Why Serving on a Nonprofit Junior Board is Essential
By Jess Delaney
Columbia Business School students are discovering new avenues for social impact and professional development thanks to the latest trend in nonprofit governance: the junior board of directors. Sometimes called associate boards or leadership councils, these assemblies of young business leaders — typically under 35 years of age — bolster their organizations through mission-critical initiatives such as fundraising and public outreach. For those seeking to explore the nonprofit sector, the junior boardroom offers a training ground for learning business development skills and the mechanics of managing a nonprofit.
In April, the Tamer Center for Social Enterprise underscored the importance of board service for professional MBA development with a panel discussion where current students and recent alumni shared how junior boards have supported their careers while affording plenty of opportunities to give back to the community and network with like-minded peers. Whether working abroad for human rights or domestically on education, the panelists demonstrated that board members can expect to get much more out of the experience than the time and resources they are expected to give.
Over the past few years, junior boards have become a staple of nonprofit governance as more and more organizations are realizing the value of fresh ideas from young talent with business backgrounds and trying to make inroads with the next generation of donors, industry leaders, and governing board directors. Lindy Gould ’19 worked on building a junior board from scratch at the Clinton Foundation for her internship this past spring. “Commitments are generally around fundraising and energizing other young people,” Gould said.
Before joining the Clinton Foundation, Gould became an associate board member at Teach for America New York, a position she discovered after a five-year career at the organization. “As somebody who grew up doing the work in low-income public schools and then recruiting for Teach for America, I’m really enjoying this kind of relationship,” she said. “It feels like a way I can take my business skillset and apply it to things I’m really passionate about.”
Young professionals that have found their calling can often apply directly on an organization’s website, but many find opportunities by networking with personal and professional connections or using board matching services, such as CariClub and Echoing Green. CariClub, which launched in 2015, already lists more than 1,000 boards on its platform. In June, Columbia students and alumni had a unique opportunity to meet representatives from education and social justice organizations at the annual Nonprofit Board Showcase, co-organized by Community Resource Exchange (CRE), the Partnership for After School Education (PASE), and the Tamer Center for Social Enterprise, and hosted by Proskauer.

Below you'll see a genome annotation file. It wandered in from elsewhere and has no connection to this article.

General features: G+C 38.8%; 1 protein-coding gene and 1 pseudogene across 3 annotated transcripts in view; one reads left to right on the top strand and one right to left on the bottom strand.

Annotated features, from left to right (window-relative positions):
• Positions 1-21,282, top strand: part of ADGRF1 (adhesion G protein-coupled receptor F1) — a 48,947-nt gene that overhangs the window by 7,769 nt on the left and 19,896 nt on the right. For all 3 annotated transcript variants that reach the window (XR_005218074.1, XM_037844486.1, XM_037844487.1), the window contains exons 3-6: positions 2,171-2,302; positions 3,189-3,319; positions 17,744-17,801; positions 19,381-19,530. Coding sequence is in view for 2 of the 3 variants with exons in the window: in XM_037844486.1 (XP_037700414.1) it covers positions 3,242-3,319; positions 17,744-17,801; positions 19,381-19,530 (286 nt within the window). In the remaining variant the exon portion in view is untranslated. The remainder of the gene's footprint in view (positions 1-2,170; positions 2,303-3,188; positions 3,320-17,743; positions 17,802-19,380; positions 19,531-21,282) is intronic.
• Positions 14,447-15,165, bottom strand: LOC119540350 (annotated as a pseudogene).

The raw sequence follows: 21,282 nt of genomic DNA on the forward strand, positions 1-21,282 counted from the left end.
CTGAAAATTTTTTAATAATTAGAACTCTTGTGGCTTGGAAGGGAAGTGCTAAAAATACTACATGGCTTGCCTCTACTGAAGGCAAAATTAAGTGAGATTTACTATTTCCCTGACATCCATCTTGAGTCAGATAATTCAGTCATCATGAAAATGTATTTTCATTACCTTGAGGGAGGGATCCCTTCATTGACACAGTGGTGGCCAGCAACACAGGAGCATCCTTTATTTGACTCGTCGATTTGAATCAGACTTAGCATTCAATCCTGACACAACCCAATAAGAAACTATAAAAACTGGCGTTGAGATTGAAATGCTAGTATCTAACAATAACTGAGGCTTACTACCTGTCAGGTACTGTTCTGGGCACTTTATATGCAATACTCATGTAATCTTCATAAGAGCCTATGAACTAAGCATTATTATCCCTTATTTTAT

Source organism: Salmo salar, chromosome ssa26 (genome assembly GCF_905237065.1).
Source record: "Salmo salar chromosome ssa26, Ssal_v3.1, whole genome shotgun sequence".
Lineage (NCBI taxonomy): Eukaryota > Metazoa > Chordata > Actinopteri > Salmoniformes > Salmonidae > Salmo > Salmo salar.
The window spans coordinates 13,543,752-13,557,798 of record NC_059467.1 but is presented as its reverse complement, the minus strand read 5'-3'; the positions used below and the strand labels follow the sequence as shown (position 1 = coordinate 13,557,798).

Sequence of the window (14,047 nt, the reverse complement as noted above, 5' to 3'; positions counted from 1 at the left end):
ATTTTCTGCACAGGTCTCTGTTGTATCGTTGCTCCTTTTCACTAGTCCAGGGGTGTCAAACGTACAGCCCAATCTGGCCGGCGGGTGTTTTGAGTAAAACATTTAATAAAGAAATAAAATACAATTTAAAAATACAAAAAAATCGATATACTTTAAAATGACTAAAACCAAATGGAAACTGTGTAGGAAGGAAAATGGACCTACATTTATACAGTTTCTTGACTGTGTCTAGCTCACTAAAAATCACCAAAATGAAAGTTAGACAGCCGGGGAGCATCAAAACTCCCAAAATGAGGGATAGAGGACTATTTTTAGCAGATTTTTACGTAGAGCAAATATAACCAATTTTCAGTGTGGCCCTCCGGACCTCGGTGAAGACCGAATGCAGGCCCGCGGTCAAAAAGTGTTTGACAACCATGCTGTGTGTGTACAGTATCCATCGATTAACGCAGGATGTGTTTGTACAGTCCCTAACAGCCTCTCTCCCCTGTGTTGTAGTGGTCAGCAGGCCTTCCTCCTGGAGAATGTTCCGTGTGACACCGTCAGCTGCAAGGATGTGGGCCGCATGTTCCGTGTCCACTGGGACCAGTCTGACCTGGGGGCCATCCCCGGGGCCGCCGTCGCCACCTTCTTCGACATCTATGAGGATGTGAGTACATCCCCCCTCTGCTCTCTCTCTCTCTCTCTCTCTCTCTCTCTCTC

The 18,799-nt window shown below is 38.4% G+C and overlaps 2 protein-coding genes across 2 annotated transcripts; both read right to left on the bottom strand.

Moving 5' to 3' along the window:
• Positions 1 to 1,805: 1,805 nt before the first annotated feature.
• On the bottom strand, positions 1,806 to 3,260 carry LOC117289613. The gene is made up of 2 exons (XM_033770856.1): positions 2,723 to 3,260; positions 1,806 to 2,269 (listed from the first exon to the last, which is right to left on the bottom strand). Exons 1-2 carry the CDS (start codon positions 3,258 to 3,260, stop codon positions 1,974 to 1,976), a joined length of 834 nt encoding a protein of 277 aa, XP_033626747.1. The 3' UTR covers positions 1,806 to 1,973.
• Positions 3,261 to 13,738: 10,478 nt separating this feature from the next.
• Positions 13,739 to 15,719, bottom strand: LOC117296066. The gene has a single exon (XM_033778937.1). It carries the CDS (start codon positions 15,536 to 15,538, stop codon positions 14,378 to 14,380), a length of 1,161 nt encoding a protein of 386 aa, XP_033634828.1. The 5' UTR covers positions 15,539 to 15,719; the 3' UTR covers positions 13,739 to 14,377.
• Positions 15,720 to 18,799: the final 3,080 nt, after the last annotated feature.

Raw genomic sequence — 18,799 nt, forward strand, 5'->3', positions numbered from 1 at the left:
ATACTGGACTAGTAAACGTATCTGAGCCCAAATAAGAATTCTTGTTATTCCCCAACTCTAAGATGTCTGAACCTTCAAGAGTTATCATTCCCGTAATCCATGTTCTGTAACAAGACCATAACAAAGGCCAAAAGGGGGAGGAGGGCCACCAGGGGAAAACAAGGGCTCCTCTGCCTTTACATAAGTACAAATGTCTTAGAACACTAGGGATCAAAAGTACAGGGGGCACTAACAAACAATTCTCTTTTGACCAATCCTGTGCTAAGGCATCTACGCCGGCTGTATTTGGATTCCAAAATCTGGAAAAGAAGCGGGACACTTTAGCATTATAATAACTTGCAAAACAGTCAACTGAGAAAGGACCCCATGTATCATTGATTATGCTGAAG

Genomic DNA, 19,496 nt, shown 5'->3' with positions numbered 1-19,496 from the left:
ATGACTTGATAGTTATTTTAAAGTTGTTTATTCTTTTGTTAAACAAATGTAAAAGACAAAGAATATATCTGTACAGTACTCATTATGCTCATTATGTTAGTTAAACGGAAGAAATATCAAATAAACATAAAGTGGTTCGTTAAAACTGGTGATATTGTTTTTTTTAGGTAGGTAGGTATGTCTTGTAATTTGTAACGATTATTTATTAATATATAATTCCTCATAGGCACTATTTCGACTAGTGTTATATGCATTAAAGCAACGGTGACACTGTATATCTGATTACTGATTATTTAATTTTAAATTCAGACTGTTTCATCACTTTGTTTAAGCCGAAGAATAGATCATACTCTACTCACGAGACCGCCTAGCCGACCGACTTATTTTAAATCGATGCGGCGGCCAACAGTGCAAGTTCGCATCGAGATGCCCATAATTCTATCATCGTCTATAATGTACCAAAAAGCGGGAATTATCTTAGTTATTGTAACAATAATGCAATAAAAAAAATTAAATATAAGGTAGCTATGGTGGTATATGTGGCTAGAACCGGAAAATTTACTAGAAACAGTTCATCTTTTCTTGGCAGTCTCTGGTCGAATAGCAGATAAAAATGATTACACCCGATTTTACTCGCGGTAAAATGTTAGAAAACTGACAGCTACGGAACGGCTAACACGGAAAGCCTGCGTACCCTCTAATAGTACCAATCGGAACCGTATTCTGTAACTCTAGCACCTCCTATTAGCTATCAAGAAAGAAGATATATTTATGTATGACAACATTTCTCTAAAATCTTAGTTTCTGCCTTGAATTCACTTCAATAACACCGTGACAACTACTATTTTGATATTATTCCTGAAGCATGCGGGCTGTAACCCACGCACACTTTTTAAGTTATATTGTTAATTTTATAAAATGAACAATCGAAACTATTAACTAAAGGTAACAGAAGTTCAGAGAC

“Some are much more formal, and you really need to network,” said Natasha Gabbay ’20, who applied online to become a junior board member at the Global Fund for Women, a foundation dedicated to worldwide gender equality campaigns. “For others, if you are passionate about an organization and reach out to someone there, they might be looking to grow and it’s a little bit easier.”
Though junior boards have no fiduciary responsibilities, membership agreements typically include an explicit fundraising goal, colloquially known as a “give or get”, with the understanding that the member will either solicit donations or provide it themselves. According to data from CariClub, the average commitment is $1,000, but most members raise even more. Gould highlighted that large firms, such as banks and consultancies, often match employees’ charitable donations. “Some will match you up to $10,000 to give to charities,” said Gould.
At the Adams Street Foundation, Kyle Wetzold ’20 sits on a relatively new board that has chosen to forgo membership fees as it determines how to add the most value around the nonprofit’s mission of supporting the Urban Assembly School for Law & Justice, a public high school in downtown Brooklyn. “I’ve been able to use it as a platform within my company to get other people, and particularly senior people like our partners, to care about things that I care about,” Wetzold said. He even convinced senior management at his firm to let employees leave work on Friday mornings to tutor kids. It wasn’t easy, Wetzold admits, but they managed to help every single junior at the school apply to college.